Use Simple, Relatable Stories To Get Your Message Across
What's the No. 1 skill employees are lacking? Effective communication, according to a recent LinkedIn survey.
"The ancient art of persuasion is no longer a soft skill. It's your competitive edge in the age of automation and artificial intelligence," said Carmine Gallo, author of "Five Stars: The Communication Secrets to Get from Good to Great." Gallo is also president of Gallo Communications Group, a keynote speaker and Harvard instructor.
Tips on reaching people:
Keep it basic. Great persuaders use simple words to explain complex ideas, Gallo says.
He points to co-founders of a fast-growing startup in the health insurance space, who Gallo interviewed for his book. "They decided to write all of their material using third-grade words. Most of your customers don't understand your subject as well as you do. Use simple words to sell your ideas."
Spin yarns. Humans are hard-wired for storytelling, Gallo says. "Stories inform, educate and inspire," he said. "Stories are the single best tool we have to transport our ideas to another person."
Richard Branson, the billionaire Virgin-brand founder, told Gallo that storytelling can be used to drive change. Do that with your customers and within your organization by "seeing yourself as the chief storytelling officer for your brand or department," Gallo said.
Great storytellers have an unfair advantage. But you can learn to tell good stories.
Tell personal stories of overcoming hurdles. Share customer case studies. Inform about your company's history. Storytelling is "an unfair advantage that you can use to stand out in a sea of average," Gallo said.
Refresh presentations. Stick to a 10-minute rule, Gallo says. Studies show that most people tune out of a lecture or presentation after 10 minutes.
"After the 10-minute mark, you must re-engage your audience with stories, videos or demonstrations to maintain their interest," Gallo said. "Above all, make sure you hit the most important points in the first 10 minutes."
Be genuine. Honesty is always the best policy, because people will know where they stand. And they will have been provided a direction to improve.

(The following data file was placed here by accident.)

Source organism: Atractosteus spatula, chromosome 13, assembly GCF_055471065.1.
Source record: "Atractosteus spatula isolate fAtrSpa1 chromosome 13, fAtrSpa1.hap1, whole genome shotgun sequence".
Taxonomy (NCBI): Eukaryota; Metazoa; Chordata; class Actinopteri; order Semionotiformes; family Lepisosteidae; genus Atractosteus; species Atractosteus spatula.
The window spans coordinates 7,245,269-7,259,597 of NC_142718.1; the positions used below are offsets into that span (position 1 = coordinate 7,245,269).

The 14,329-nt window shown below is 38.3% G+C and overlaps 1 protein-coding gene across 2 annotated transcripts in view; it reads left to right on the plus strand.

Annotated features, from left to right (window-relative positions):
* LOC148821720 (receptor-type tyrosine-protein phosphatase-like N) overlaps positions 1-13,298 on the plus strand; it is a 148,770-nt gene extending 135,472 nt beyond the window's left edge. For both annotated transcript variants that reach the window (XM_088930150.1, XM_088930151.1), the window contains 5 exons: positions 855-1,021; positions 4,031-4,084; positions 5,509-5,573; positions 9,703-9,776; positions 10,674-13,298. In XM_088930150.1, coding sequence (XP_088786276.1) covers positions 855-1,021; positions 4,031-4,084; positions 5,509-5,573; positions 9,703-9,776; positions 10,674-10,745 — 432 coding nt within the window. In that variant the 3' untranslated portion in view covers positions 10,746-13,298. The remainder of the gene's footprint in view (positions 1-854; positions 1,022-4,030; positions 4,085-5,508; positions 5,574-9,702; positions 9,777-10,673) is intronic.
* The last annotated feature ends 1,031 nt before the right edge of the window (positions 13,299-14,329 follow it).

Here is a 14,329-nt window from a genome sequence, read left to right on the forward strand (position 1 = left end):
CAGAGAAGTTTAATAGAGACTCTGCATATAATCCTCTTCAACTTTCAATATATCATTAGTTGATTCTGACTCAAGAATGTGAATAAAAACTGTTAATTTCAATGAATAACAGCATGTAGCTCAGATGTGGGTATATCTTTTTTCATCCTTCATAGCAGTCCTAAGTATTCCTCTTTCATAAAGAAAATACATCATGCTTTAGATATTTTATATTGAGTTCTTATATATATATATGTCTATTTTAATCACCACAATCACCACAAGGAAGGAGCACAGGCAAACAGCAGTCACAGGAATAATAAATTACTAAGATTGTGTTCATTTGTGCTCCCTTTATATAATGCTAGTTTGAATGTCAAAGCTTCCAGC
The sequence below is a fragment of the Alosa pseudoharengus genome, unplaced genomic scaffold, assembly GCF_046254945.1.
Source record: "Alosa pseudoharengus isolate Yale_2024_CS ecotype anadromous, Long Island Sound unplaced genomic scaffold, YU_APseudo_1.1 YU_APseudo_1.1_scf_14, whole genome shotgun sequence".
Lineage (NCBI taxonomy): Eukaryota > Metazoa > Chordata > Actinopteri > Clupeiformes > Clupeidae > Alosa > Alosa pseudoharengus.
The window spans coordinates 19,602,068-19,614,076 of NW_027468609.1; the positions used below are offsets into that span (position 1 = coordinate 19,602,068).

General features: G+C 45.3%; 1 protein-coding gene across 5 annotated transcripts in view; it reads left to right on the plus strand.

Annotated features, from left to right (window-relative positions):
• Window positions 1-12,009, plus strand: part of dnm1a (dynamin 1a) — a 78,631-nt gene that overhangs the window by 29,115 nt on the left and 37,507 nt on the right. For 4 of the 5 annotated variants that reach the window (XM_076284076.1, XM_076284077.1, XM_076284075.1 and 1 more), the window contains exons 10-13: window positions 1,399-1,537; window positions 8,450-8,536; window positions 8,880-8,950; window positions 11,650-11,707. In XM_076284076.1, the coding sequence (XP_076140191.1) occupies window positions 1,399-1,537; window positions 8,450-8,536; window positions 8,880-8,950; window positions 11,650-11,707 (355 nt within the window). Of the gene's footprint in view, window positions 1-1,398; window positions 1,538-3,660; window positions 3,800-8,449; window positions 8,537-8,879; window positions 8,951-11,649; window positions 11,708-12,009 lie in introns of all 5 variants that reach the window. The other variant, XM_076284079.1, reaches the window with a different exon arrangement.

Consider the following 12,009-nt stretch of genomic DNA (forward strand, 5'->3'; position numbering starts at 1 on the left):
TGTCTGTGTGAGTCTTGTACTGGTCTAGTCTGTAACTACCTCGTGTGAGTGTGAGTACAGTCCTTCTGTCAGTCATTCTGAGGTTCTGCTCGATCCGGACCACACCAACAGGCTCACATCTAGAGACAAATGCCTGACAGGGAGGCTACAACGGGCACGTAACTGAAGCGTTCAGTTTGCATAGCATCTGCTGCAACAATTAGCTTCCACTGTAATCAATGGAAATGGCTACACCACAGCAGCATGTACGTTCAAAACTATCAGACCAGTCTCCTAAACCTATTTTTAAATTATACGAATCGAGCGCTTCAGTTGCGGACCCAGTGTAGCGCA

That's from Sandy Brown, commissioner of Major League Lacrosse, the premier professional outdoor lacrosse league.
Acknowledge people. Offer a pat on the back for a job well done. "A little encouragement goes a long way," Brown said.
Be polite. No matter the subject matter of an email, always end with "many thanks," Brown said. Extend an olive branch even in the most difficult emails. And "for those emails that are even the most mundane, it shows that you care," Brown added.
It's also his policy to return emails within 24 hours, or better yet within the same day. "This says a lot about your dependability," he said.
Be present. FaceTime is a useful tool. But actual interaction is still crucial.
"Moreover, these opportunities do not always happen organically — sometimes you have to create the chance to get in the same room with your important constituents," said Scott Ferguson, CEO of World Trade Centers Association, a trade group.
Take initiative. Check in with employees across the organization. "Empathize with their concerns and jointly problem solve," said Tim Chen, CEO of NerdWallet, a personal finance website and app.
"Not only does this approach help leaders recognize the root cause of organizational issues, it also makes employees part of the resolution process," he said.
Master metaphors. Business magnate and investor Warren Buffett of Berkshire Hathaway (BRKA) can hardly get through an interview without using them and analogies to explain his investing decisions, Gallo points out.
"The human brain thinks in analogy," Gallo continued. "We process our world by comparing something new to something we've seen before. A great persuader understands this and will use metaphors and analogies to make the abstract understandable."